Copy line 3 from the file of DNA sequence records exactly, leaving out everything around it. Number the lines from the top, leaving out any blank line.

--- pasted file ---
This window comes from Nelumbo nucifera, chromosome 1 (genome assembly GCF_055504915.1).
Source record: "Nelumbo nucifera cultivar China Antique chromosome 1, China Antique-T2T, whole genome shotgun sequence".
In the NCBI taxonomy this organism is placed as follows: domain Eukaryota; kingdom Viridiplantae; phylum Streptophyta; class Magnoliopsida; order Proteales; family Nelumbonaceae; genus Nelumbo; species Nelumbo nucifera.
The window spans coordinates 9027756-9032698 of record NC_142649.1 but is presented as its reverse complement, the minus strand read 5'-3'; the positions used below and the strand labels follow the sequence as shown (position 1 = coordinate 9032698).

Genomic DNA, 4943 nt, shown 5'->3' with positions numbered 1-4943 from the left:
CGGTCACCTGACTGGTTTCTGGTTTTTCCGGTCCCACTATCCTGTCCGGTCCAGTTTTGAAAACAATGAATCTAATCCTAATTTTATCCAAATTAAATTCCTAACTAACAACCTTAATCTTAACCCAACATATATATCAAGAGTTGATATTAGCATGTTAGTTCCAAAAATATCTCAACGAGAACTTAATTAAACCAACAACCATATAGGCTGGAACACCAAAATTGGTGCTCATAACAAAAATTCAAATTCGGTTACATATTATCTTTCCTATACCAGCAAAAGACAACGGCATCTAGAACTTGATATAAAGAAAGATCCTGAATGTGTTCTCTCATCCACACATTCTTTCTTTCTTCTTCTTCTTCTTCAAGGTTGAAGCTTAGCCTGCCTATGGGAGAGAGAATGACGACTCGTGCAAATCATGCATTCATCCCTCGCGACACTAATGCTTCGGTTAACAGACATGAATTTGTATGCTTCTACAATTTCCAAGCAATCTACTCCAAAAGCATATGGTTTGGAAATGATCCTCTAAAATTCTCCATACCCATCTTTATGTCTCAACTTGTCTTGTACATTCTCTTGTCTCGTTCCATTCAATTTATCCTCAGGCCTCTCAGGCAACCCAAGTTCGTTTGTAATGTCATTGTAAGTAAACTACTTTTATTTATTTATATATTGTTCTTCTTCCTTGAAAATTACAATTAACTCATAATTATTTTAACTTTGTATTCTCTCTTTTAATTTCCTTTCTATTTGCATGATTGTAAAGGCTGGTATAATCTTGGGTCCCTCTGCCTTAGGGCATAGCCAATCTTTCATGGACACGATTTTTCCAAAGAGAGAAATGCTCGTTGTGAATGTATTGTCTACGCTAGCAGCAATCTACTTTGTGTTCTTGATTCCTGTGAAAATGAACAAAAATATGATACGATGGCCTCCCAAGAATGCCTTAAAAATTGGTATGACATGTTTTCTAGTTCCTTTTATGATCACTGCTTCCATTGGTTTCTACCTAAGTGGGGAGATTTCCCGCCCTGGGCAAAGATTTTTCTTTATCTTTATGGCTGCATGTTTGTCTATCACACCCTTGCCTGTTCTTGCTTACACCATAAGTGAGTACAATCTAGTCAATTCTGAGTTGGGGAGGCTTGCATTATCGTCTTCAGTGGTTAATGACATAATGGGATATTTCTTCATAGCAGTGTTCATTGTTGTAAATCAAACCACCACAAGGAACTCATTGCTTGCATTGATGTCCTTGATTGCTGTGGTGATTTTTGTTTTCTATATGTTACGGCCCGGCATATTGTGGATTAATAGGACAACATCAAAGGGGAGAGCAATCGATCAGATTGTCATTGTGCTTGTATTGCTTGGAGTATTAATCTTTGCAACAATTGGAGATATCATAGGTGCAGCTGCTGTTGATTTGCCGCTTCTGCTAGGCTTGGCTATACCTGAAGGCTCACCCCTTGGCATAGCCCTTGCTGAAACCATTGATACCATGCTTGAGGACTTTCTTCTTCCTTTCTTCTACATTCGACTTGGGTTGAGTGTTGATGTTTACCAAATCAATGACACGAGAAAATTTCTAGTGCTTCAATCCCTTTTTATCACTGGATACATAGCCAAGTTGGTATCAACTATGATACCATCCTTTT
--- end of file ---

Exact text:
In the NCBI taxonomy this organism is placed as follows: domain Eukaryota; kingdom Viridiplantae; phylum Streptophyta; class Magnoliopsida; order Proteales; family Nelumbonaceae; genus Nelumbo; species Nelumbo nucifera.